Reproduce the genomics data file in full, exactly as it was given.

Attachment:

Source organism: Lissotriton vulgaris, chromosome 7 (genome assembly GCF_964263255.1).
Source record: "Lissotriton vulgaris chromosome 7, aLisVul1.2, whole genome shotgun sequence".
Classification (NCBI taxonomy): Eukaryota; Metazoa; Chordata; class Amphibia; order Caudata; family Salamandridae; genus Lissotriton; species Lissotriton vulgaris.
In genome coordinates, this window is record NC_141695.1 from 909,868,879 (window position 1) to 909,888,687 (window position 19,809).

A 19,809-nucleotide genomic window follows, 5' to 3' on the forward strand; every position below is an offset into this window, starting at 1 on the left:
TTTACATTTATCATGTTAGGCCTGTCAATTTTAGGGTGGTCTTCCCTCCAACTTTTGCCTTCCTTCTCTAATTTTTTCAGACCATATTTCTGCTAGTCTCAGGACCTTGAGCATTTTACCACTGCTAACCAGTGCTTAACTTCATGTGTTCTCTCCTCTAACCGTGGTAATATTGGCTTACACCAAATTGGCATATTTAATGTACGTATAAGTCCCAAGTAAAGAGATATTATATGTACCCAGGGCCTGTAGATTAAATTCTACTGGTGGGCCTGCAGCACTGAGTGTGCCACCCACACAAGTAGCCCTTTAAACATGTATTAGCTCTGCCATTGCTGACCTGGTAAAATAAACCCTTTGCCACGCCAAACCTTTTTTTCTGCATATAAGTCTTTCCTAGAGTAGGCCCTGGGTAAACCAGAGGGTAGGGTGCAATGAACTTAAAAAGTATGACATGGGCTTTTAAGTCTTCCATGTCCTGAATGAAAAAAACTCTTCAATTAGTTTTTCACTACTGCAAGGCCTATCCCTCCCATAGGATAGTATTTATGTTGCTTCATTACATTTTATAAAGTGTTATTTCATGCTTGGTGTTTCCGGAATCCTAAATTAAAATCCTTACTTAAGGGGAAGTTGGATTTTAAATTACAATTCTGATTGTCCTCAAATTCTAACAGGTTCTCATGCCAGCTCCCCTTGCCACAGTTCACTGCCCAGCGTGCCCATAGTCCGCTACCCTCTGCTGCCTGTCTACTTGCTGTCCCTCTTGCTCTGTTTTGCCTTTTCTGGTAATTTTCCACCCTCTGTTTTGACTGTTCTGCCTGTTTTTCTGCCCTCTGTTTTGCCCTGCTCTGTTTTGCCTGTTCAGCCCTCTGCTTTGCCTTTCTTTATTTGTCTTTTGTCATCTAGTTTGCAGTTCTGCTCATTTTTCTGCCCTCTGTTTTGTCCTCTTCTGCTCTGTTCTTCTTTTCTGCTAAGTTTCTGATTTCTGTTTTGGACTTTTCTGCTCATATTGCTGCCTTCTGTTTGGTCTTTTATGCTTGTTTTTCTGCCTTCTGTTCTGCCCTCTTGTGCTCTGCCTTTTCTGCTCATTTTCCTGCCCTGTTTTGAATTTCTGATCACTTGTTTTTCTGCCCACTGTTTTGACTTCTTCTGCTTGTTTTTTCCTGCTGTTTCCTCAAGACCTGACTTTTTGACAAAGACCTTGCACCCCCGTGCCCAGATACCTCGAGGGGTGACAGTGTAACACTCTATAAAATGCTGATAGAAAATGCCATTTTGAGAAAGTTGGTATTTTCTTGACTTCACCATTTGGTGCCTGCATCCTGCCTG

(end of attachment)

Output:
Source organism: Lissotriton vulgaris, chromosome 7 (genome assembly GCF_964263255.1).
Source record: "Lissotriton vulgaris chromosome 7, aLisVul1.2, whole genome shotgun sequence".
Classification (NCBI taxonomy): Eukaryota; Metazoa; Chordata; class Amphibia; order Caudata; family Salamandridae; genus Lissotriton; species Lissotriton vulgaris.
In genome coordinates, this window is record NC_141695.1 from 909,868,879 (window position 1) to 909,888,687 (window position 19,809).

A 19,809-nucleotide genomic window follows, 5' to 3' on the forward strand; every position below is an offset into this window, starting at 1 on the left:
TTTACATTTATCATGTTAGGCCTGTCAATTTTAGGGTGGTCTTCCCTCCAACTTTTGCCTTCCTTCTCTAATTTTTTCAGACCATATTTCTGCTAGTCTCAGGACCTTGAGCATTTTACCACTGCTAACCAGTGCTTAACTTCATGTGTTCTCTCCTCTAACCGTGGTAATATTGGCTTACACCAAATTGGCATATTTAATGTACGTATAAGTCCCAAGTAAAGAGATATTATATGTACCCAGGGCCTGTAGATTAAATTCTACTGGTGGGCCTGCAGCACTGAGTGTGCCACCCACACAAGTAGCCCTTTAAACATGTATTAGCTCTGCCATTGCTGACCTGGTAAAATAAACCCTTTGCCACGCCAAACCTTTTTTTCTGCATATAAGTCTTTCCTAGAGTAGGCCCTGGGTAAACCAGAGGGTAGGGTGCAATGAACTTAAAAAGTATGACATGGGCTTTTAAGTCTTCCATGTCCTGAATGAAAAAAACTCTTCAATTAGTTTTTCACTACTGCAAGGCCTATCCCTCCCATAGGATAGTATTTATGTTGCTTCATTACATTTTATAAAGTGTTATTTCATGCTTGGTGTTTCCGGAATCCTAAATTAAAATCCTTACTTAAGGGGAAGTTGGATTTTAAATTACAATTCTGATTGTCCTCAAATTCTAACAGGTTCTCATGCCAGCTCCCCTTGCCACAGTTCACTGCCCAGCGTGCCCATAGTCCGCTACCCTCTGCTGCCTGTCTACTTGCTGTCCCTCTTGCTCTGTTTTGCCTTTTCTGGTAATTTTCCACCCTCTGTTTTGACTGTTCTGCCTGTTTTTCTGCCCTCTGTTTTGCCCTGCTCTGTTTTGCCTGTTCAGCCCTCTGCTTTGCCTTTCTTTATTTGTCTTTTGTCATCTAGTTTGCAGTTCTGCTCATTTTTCTGCCCTCTGTTTTGTCCTCTTCTGCTCTGTTCTTCTTTTCTGCTAAGTTTCTGATTTCTGTTTTGGACTTTTCTGCTCATATTGCTGCCTTCTGTTTGGTCTTTTATGCTTGTTTTTCTGCCTTCTGTTCTGCCCTCTTGTGCTCTGCCTTTTCTGCTCATTTTCCTGCCCTGTTTTGAATTTCTGATCACTTGTTTTTCTGCCCACTGTTTTGACTTCTTCTGCTTGTTTTTTCCTGCTGTTTCCTCAAGACCTGACTTTTTGACAAAGACCTTGCACCCCCGTGCCCAGATACCTCGAGGGGTGACAGTGTAACACTCTATAAAATGCTGATAGAAAATGCCATTTTGAGAAAGTTGGTATTTTCTTGACTTCACCATTTGGTGCCTGCATCCTGCCTG